Camp near Nabatiyeh in south

According to Newsweek magazine at the time, the PLO-LNM joint forces controlled more than 80 percent of Lebanese territory. They reached all the way to Oyoun el-Siman in Mount Sannine and Kamal Jumblatt famously told Abdul-Halim Khaddam that the next meeting would be held in Bikfaya (the stronghold of the Phalanges and the birth place of the Gemayyels).

Lebanese Synagogue at Wadi Abu Jamil

Arafat was forced to join the offensive after his senior lieutenants made it clear that they would not go along with his policy of neutrality in a war that aimed at defeating the PLO in Lebanon. Some senior Fatah leaders, like Abu Salih, would take advantage of Arafat’s absences from Lebanon to provide weapons to the Lebanese factions. Arafat was very restrained in his policies and Jumblatt often complained about the quality of weapons that Arafat provided.

Girls outside a workshop in a refugee camp

In 1976, the Syrian regime intervened militarily in Lebanon on the side of the Phalanges and Israel. The record is available (from Henry Kissinger’s memoirs to the memoirs of Israel leaders): Syria and Israel reached an understanding in Lebanon.

Palestinian youth

The understanding was that Syrian troops would enter Lebanon to defeat Israel’s enemies provided that the Syrian troops stay north of the Litani river.

Author with Palestinian child

The Syrian troops strictly adhered to the agreement all the way until their humiliating withdrawal from Lebanon in 2005. Never once did Syrian troops dare cross south of the Litani river no matter how brutal and savage Israeli attacks on South Lebanon were. The Syrian regime intervened to smash a promising revolutionary movement that would have changed the map of the Arab East.

Arafat taking the salute

To be sure, there were problems in the PLO-LNM that would force one to tame his/her enthusiasm and revolutionary fantasies. Arafat would not have permitted a revolutionary base in Lebanon (as George Habash worked to establish an Arab Hanoi north of Palestine) and Kamal Jumblatt was a sectarian feudal leader who had non-revolutionary credentials and calculations. But the masses of the LNM were ready for a revolutionary fight and for the only time in the 20th century, the mass audience of the LNM was non-sectarian and had presence in every corner of Lebanon.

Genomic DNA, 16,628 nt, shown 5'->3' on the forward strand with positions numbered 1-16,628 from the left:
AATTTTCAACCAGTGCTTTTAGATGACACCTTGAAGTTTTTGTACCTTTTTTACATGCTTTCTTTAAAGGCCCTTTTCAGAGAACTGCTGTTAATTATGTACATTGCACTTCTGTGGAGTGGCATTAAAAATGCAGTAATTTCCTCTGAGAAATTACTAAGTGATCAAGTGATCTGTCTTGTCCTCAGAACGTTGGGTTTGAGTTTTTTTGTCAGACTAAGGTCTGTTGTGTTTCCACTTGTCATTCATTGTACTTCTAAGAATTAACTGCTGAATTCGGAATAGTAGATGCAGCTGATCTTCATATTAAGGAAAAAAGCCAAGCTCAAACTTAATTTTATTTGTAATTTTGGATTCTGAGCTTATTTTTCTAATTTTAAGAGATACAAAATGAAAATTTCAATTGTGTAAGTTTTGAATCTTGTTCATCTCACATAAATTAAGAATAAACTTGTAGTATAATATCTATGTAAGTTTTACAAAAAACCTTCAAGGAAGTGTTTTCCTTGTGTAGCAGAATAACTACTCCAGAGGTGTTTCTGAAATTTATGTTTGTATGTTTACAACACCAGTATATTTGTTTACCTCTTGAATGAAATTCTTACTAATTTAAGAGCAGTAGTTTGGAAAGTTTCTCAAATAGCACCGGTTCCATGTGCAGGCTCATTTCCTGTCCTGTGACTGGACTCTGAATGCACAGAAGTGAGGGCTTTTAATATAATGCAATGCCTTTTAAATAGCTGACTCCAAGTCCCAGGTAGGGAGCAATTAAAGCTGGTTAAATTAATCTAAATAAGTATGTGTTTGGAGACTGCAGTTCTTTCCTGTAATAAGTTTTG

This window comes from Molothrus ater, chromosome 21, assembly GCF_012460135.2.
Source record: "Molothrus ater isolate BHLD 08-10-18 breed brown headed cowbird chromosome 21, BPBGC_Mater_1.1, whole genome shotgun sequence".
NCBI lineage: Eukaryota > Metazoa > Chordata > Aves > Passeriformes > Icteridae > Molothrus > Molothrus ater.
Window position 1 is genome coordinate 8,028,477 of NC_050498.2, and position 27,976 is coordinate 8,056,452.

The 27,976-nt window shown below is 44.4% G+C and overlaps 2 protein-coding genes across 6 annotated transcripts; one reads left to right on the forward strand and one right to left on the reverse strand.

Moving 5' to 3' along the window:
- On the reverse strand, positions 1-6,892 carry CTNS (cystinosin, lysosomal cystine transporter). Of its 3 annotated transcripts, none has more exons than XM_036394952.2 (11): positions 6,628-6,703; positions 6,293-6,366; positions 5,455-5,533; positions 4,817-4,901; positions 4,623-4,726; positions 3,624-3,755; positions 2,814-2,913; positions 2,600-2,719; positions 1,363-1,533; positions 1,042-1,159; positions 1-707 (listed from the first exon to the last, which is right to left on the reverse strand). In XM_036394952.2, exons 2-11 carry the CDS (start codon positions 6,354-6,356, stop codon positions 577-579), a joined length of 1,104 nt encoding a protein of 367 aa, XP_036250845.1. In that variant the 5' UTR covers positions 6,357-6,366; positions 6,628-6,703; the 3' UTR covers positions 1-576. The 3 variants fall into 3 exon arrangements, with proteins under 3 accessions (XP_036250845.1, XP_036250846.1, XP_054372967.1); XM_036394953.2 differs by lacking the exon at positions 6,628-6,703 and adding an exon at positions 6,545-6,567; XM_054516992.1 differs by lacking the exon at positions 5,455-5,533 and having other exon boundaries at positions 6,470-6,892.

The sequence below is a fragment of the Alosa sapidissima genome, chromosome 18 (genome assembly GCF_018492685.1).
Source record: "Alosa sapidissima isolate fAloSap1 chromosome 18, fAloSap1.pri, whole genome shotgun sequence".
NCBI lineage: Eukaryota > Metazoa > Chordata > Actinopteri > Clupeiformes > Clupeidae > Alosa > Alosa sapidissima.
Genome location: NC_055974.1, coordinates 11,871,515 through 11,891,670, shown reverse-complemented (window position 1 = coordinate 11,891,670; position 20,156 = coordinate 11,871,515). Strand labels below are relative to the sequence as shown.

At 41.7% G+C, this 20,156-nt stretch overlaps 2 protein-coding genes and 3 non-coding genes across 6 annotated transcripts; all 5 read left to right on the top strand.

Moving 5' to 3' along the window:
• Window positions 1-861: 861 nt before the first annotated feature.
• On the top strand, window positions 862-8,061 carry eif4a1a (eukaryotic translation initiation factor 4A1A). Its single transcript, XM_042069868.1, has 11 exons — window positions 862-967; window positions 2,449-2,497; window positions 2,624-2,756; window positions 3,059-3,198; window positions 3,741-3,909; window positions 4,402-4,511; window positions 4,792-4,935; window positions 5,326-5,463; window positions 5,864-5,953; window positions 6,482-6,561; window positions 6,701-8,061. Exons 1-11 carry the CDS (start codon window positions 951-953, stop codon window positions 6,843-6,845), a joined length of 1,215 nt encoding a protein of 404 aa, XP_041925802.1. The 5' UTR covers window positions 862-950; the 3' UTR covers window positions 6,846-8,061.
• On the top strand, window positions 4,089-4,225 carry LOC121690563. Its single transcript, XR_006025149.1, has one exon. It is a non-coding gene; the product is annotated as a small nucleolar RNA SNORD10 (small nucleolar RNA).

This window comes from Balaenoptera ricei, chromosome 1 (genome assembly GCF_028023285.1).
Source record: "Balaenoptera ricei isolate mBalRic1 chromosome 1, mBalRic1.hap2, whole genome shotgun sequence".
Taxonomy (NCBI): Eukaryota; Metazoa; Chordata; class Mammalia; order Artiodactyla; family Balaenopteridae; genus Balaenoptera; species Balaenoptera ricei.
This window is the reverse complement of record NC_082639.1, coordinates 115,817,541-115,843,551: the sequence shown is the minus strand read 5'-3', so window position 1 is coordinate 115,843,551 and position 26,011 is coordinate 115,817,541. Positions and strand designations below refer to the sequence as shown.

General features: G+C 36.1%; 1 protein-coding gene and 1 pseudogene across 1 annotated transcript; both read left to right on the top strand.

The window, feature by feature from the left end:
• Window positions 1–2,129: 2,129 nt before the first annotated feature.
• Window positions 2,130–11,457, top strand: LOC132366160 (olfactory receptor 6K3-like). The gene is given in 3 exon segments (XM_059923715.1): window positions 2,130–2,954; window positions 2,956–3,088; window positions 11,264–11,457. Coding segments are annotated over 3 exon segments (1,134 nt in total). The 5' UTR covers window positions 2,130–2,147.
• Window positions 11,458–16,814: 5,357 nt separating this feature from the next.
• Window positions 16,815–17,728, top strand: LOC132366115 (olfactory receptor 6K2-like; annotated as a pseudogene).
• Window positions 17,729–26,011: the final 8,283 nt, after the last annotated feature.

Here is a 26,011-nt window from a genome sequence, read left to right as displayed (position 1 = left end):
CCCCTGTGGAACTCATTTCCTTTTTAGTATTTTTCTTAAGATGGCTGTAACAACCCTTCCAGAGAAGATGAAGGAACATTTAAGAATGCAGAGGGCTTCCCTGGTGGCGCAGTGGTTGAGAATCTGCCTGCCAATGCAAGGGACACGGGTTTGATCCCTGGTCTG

Art Exhibition

There was an opportunity to defeat once and for all the pro-Israeli militias of the Phalanges and punish them for starting the civil war. More importantly, there was an opportunity to end the civil war in 1976, one year after it had started. So many tens of thousands of dead and injured would have been spared.

workshop in a refugee camp

The Syrian regime would have none of it. It did not want Lebanon to slip out of its grip and it also did not want the armed Palestinian and Lebanese revolutionary movements to drag the Syrian regime into an unwanted confrontation with Israel.

Palestinian Photo Exhibition

People of my generation still remember that famous speech by Hafez al-Assad at Damascus University. All Phalanges and later Lebanese Forces leaders would quote from it by heart. It was a wholesale attack on the Palestinian and Lebanese resistance movement and it claimed that the objective of the movement was an extermination of the Christians.

A dancing group with a difference

Assad was a hated man at that time. Every few days we would hear gunfire in the air and hope that it was a celebration of Hafez’s assassination.

What was left of a classroom after Israeli attack against ‘terrorists’

Syrian troops entered Lebanon with Western blessings. Abu Jihad and Arafat did not want a real fight and only provided symbolic resistance. Only radical Lebanese and Palestinian organizations put up a good fight. The Nasserist troops in Sidon famously attacked Syrian tanks. Even Ahmad Jibril’s PFLP-GC and the Syrian Social National Party (two tools of the Syrian regime nowadays) stood against the Syrian regime.

Our group
Child standing in the rubble of Israeli attack

The Amal movement was one of the few exceptions and stood by the Syrian regime, but its offices all over Lebanon were taken over in two days. It was that weak at the time when the Left prevailed in Lebanon in Shia areas of the country.

Israel’s handiwork

The regime did not only take over Lebanon north of the Litani, it also entered into a Faustian alliance with the Phalanges and facilitated the fall of the Tal Az-Zatar camp – the Syrian regime and Israel were on the same side. A small leftist faction, the Socialist Arab Action Party-Lebanon took the initiative and declared guerrilla warfare on Syrian troops.

Mediterranean from the American University of Beirut
bustling Beirut Street

The Syrian regime was savage. Those who were suspected of aiding the resistance movement were tortured and shot – the lucky ones were put in al-Mazzeh jail to languish for years.

School building destroyed by Israeli bombers
Beirut from the mountains

We don’t have fond memories of the Syrian regime in Lebanon, no matter what side one is on. The Amal movement may be the only consistently pro-Syrian regime party and its media are more crude in supporting the regime than Syrian regime media itself. But what happened in 1976 should serve as a lesson to those who still harbor illusions about the intentions and aims of the Syrian regime.

Hospital attacked by Israeli bombers

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Tony Greenstein